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Is there any chance DIRT 2/3 handling will return in the future?

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21 minutes ago, richie said:

The rally video's still there to watch for everyone. The evidence is there, how someone still can go on with that nonsensical narrative, is beyond me. Rally cars are stable. They're even more stable than in DR2.0. 

You mean the video with some nice jumps in modern WRC cars? And you thought I was cherrypicking? There are tons of videos showing exactly what I'm talking about. Go on youtube and enjoy yourself.

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Yep, I mean those nice modern WRC cars. We have similar modern rally cars in the game. They do not handle as nice as the real thing, though. I don't know about you but I crash a lot, lose control, spin out, barrel roll, slide off cliffs or wrap my car around trees. It seems you don't. It's fine. I'm out. 

Edited by richie

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30 minutes ago, Gregow said:

You mean the video with some nice jumps in modern WRC cars? And you thought I was cherrypicking? There are tons of videos showing exactly what I'm talking about. Go on youtube and enjoy yourself.

Actually, as you're the one complaining and he's the one who doesn't understand what you're talking about, it would be far better if you were the one to post video footage showing what you're complaining about.

  • Agree 1

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22 minutes ago, richie said:

Yep, I mean those nice modern WRC cars. We have similar modern rally cars in the game. They do not handle as nice as the real thing, though. I don't know about you but I crash a lot, lose control, spin out, barrel roll, slide off cliffs or wrap my car around trees. It seems you don't. It's fine. I'm out. 

First of all, we got R5 cars. Quite different from WRC cars. Heck, watching the latest Wales rally the commentator even mentioned the JWRC/R5 cars as not being as easy to jump as the WRC cars.

Second, I never claimed I don't crash a lot. That's completely beside the point. My argument has never been "you should crash more", it has been that the game does not present certain challenges and that it's dumbed down. Challenges that certainly would lead to a number of interesting ways to crash, but I'm not asking for Dirty Tree Huggers 2.0.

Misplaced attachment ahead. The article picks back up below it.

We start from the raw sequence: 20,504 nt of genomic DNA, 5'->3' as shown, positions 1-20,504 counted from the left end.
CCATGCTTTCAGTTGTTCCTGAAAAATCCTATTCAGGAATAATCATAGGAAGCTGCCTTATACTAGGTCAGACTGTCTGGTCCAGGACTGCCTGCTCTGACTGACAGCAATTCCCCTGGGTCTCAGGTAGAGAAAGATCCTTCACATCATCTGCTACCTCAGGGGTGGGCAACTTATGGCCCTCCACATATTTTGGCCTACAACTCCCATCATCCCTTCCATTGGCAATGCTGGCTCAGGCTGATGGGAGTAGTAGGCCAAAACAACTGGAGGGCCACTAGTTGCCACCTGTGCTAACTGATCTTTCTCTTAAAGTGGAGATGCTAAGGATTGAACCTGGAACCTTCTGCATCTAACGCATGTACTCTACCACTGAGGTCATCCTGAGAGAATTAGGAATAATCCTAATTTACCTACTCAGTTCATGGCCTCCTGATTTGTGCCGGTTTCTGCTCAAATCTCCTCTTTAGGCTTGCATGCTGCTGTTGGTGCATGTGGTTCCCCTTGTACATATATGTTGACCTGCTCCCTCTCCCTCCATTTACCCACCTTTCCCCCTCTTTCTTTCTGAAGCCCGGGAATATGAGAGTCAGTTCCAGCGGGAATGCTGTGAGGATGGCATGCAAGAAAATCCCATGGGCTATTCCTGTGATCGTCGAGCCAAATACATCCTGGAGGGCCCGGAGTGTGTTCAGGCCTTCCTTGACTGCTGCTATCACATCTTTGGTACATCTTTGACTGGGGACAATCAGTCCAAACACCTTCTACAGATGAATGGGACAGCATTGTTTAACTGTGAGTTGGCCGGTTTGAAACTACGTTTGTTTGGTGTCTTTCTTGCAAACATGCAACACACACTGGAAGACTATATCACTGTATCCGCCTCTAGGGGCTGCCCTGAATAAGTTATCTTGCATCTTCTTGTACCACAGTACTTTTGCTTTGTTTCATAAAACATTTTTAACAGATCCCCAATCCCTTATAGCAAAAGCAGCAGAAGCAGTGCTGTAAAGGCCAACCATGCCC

Edited by Gregow

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10 minutes ago, SkiddyMcCrash said:

Actually, as you're the one complaining and he's the one who doesn't understand what you're talking about, it would be far better if you were the one to post video footage showing what you're complaining about.

Okeydokey, enjoy.

 

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18 hours ago, Ialyrn said:

Debatable. This one is all going to come down to if its a normal person in a normal road car with zero IRL rally driving experience. To an actual rally driver in a spec rally car. Its a known fact that rally drivers tend to use techniques that unstick the rear of the car, to a point, on loose surfaces. In order to avoid understeer. And no matter which way you cut it, you have to do similar in Dirt Rally in order to avoid said understeer. I am not saying the physics simulation in Dirt Rally is perfect, because no racing game is. But the fact remains, you have to use real world rally driving techniques in order to do well.[/quote]

I'm not talking about unsticking the rear or sliding the car. It's quite true that's actually how you drive fast on loose surfaces. No argument there. What I'm talking about is that the inputs would actually not match and that DR2 is playing very nice with you. The inputs in the first Dirt Rally were actually a better match to reality, although that game was otherwise a lot more flawed.

I agree you would have to use real world rally driving techniques, at least to some extent. There are some exploits you can use in the game that I certainly would not like to try in a real car. Like turn the wheels 90 degrees in a fwd car and floor it, and somehow it turns nicely. Aside from such weirdness, please don't try left foot braking and pendulum turns in real life without first practicing in a safe environment. The physics are sort of there and quite intuitive in the game, but you'll have an accident if you try that in a real car.

Things like this is also where you'll notice the center pivot and how the tires interact, or don't interact, with the surface. There's a clear discrepancy between the game and reality.